Let’s take drug addiction as an example. Our social conditioning has led most of us to believe that drugs are causing addiction. This is a belief we hold since our early childhood but rarely one of us stops for a second to contemplate why that is so. If we do some basic research on the issue, we’ll come to find out that, although drugs do play a significant role in addiction, there aren’t actually causing it; rather, taking drugs is merely a symptom of addiction. According to health experts, emotional trauma has been identified as the root cause of addiction, whether that is to pornography, video games, gambling, or drugs. If you weren’t aware of this, and would like to find out more about the nature of addiction, here’s a great Ted talk for you:
‘Everything you think you know about addiction is wrong.’ -Johann Hariss
The problem is that people don’t usually like to think for themselves and do any research. One reason for that is that they find it exhausting and not worth their time. Another reason is that they find it threatening to their worldview. You see, when people are attached to certain beliefs that aren’t based on critical thinking and scientific understanding, doing research might prove them wrong, and so many choose not to know the truth at all, lest it will shatter their beliefs. Thus, living in ignorance yet thinking they know, they can’t grow into wiser individuals and are unconsciously spreading untruths.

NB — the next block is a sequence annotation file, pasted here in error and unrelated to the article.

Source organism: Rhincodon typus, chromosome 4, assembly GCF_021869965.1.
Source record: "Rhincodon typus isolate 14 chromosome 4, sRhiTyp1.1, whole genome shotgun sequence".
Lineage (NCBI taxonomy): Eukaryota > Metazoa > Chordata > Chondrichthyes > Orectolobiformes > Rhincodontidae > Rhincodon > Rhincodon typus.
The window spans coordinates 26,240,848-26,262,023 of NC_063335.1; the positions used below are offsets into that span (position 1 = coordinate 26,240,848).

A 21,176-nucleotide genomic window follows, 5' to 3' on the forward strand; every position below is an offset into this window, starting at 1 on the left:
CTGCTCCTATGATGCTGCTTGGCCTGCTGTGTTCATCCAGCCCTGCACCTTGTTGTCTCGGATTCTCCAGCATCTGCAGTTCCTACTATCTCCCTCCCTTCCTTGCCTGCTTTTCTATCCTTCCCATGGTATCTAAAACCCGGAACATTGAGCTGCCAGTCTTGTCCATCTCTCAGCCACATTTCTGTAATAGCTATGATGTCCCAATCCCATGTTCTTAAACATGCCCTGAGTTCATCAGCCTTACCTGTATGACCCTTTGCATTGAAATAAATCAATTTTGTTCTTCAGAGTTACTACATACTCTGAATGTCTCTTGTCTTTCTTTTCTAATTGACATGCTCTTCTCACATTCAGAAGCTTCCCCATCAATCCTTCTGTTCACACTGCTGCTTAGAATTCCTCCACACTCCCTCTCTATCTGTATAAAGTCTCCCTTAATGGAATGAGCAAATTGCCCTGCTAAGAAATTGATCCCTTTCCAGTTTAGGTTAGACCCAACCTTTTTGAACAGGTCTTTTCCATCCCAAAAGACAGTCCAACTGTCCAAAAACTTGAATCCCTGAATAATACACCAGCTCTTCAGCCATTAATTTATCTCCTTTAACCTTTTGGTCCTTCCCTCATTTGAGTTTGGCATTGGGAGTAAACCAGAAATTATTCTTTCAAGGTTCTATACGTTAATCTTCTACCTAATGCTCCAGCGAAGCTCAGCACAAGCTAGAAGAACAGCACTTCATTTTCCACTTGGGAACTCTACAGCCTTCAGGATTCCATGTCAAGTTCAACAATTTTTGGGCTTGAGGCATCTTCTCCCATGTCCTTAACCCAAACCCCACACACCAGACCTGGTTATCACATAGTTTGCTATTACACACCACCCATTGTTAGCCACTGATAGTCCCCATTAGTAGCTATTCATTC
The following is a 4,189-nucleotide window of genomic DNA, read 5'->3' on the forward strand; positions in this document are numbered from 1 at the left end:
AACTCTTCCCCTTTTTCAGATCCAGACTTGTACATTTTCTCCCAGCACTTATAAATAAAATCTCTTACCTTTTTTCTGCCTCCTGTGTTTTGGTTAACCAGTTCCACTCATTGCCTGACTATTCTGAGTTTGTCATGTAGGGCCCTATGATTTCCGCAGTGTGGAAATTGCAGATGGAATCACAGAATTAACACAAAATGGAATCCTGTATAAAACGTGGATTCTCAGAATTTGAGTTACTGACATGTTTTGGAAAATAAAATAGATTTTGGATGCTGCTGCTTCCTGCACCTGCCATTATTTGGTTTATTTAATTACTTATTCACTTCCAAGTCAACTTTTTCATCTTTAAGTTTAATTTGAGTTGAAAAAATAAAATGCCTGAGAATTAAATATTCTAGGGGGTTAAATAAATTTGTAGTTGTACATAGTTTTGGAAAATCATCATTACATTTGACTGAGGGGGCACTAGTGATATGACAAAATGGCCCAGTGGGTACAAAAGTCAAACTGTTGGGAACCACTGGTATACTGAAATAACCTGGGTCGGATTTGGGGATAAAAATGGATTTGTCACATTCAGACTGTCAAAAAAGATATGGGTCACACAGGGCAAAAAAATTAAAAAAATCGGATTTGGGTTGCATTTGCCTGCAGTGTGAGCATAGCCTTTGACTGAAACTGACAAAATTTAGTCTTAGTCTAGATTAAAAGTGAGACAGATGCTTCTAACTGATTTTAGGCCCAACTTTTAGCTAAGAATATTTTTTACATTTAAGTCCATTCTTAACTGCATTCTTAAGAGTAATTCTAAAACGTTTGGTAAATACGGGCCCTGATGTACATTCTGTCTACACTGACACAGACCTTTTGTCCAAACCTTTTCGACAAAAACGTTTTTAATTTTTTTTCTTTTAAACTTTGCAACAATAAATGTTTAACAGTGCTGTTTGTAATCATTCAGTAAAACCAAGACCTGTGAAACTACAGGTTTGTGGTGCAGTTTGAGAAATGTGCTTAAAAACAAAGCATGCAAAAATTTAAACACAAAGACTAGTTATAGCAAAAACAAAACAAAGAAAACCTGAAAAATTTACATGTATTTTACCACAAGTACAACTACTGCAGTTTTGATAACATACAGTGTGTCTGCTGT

If you’re a lover of wisdom, you’ll need to actively search for truth, no matter how difficult that might be. You’ll need to think a lot and educate yourself. You’ll need to read books, watch documentaries, listen to talks, take part in discussions, or use other tools that can assist you in your journey to expanding your understanding of reality. Lastly yet most importantly, you’ll need to be ready to accept the truth when you encounter it, no matter if it contradicts your long-held beliefs.
By questioning your beliefs, rebelling against the herd and thinking for yourself, you’ll be able to free your mind from the constraints of blind conformity and dogmatic ideology. This way you’ll be able to better understand yourself and the world you live in, as well as to take responsibility for your life, without being easily fooled, exploited or manipulated by power-hungry individuals who care about nothing but their personal gain.